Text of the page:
The Mario Artist Series

A series of eight games, four of which were unreleased, for the Nintendo 64's 64DD add-on.

Games

  1. Dec. 1999 - Mario Artist: Paint Studio
  2. Feb. 2000 - Mario Artist: Talent Studio
  3. Jun. 2000 - Mario Artist: Communication Kit
  4. Aug. 2000 - Mario Artist: Polygon Studio
  • unreleased - Mario Artist: Game Maker
  • unreleased - Mario Artist: Graphical Message Maker
  • unreleased - Mario Artist: Sound Maker
  • unreleased - Mario Artist: Video Jockey Maker

Mario Artist: Paint Studio

paint_studio.jpg Youtube demonstration

A launch game for the 64DD. Similar in many ways to Mario Paint: users could draw or work on in-built images, create small animations, and play a minigame similar to Gnat Attack. Differences include a Pokémon Snap-like mode and the ability to import images from the Game Boy Camera and standard video source (for example VHS) via the N64 Capture Cart. It was available bundled with or without the N64 mouse, which were never sold seperately1).

Mario Artist: Talent Studio

talent_studio.jpg Youtube demonstration

Talent Studio allow users, through the Capture Cartridge, to import images to texture simple models (think Miis and have them perform actions from defined sets: sports, music, theatre, etc. Created characters are transferable to other games in the series.

Mario Artist: Communication Kit

communication_kit.jpg Youtube demonstration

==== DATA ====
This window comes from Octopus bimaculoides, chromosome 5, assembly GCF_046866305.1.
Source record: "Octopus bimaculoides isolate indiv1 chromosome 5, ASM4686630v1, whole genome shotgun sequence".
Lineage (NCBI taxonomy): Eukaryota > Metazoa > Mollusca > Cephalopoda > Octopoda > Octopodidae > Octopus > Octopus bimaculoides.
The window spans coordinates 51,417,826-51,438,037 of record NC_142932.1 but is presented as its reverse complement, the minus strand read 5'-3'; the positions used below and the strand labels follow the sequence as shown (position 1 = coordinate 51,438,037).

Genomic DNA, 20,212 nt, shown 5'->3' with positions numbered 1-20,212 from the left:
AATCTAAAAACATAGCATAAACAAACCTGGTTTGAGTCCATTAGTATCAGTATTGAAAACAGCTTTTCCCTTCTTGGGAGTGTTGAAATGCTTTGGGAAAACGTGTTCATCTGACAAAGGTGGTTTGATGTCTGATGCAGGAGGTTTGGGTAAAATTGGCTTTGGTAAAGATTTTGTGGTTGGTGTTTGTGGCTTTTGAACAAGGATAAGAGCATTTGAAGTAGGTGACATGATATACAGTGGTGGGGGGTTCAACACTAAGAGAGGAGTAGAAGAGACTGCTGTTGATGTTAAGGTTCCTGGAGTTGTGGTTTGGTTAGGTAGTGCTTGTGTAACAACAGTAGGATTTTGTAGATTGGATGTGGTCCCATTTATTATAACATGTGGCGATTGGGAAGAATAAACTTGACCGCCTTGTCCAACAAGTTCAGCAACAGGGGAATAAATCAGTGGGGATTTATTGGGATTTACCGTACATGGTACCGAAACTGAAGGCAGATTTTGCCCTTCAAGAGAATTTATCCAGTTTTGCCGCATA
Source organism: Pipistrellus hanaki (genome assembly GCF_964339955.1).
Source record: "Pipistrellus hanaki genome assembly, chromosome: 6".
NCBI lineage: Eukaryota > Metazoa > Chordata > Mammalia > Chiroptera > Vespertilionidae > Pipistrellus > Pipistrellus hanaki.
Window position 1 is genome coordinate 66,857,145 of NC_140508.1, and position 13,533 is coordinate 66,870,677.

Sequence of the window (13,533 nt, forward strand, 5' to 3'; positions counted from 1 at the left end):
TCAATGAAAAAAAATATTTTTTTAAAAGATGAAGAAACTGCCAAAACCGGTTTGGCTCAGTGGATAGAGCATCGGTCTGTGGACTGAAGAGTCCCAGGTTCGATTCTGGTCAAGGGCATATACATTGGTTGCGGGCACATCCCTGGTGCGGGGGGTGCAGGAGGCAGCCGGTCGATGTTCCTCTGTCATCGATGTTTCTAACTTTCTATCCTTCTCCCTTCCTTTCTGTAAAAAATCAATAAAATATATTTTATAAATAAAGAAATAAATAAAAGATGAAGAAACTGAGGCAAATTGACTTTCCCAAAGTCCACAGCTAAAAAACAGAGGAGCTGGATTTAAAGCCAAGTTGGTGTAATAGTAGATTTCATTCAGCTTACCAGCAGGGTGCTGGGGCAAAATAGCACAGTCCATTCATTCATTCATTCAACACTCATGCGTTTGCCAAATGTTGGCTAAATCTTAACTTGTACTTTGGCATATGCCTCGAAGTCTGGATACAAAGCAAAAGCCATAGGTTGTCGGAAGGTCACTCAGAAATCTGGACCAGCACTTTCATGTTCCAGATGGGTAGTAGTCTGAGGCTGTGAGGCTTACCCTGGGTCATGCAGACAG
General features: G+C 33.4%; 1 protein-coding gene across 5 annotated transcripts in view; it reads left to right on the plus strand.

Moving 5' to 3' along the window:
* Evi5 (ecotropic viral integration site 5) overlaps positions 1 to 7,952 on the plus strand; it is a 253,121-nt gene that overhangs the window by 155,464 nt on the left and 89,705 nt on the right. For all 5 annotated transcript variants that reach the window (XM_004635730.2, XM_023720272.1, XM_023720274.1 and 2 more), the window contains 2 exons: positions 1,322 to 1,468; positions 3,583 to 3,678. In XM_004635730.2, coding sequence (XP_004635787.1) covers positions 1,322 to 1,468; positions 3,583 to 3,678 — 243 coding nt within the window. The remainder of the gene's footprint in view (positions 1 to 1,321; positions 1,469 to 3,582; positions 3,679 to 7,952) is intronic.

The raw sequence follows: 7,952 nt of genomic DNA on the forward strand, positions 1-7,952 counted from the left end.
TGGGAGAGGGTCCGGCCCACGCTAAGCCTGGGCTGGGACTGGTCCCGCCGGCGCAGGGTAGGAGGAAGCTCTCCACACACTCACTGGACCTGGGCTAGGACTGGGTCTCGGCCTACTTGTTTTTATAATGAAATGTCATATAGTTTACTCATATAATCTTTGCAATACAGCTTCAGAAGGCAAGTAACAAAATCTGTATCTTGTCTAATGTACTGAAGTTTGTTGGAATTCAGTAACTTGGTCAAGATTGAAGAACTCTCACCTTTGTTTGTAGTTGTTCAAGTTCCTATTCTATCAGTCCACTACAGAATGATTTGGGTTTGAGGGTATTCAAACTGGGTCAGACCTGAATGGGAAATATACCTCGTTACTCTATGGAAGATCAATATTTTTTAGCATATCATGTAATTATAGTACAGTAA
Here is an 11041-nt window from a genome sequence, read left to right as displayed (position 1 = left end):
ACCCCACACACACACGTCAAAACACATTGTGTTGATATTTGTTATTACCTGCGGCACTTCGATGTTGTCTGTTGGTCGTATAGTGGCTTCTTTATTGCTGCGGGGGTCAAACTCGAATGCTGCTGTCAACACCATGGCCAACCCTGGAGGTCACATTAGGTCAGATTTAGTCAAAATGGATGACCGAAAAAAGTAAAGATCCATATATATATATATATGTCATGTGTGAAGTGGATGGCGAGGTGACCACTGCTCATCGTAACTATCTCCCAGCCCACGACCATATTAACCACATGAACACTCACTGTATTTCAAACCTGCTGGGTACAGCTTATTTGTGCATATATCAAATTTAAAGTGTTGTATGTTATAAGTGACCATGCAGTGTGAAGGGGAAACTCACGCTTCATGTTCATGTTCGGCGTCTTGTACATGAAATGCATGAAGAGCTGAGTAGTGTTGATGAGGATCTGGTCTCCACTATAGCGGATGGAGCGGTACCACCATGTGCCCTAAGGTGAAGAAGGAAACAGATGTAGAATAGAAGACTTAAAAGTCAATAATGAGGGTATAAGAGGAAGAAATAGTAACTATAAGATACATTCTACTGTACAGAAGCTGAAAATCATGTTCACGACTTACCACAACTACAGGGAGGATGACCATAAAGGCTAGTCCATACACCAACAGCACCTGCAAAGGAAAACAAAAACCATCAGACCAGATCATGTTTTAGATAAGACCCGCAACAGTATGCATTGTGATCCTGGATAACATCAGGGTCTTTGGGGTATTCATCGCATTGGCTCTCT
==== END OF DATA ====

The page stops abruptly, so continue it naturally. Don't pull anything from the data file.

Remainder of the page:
The Communication Kit is what allows the Mario Artist series to communicate with RandNet. This allowed the uploading, and exchanging of content made with Mario Artist games, and well as content made by Nintendo. Printed copies of creations could be ordered through the service.

Mario Artist: Polygon Studio

polygon_studio.jpg Youtube demonstration

A surprisingly well featured 3-D modelling program. Creations could be used in included minigames and animations.

Sound Bomber

An included minigame, later developed into WarioWare Youtube demonstration.

Trivia

  • Totaka's Song appears twice in Mario Artist: Talent Studio.
  • The Communication Kit may very well be Nintendo's first piece of software that allowed people to interact through the Internet.

See also

 
 game/mario_artist_series.txt · Last modified: 2011/08/26 22:44 (external edit)
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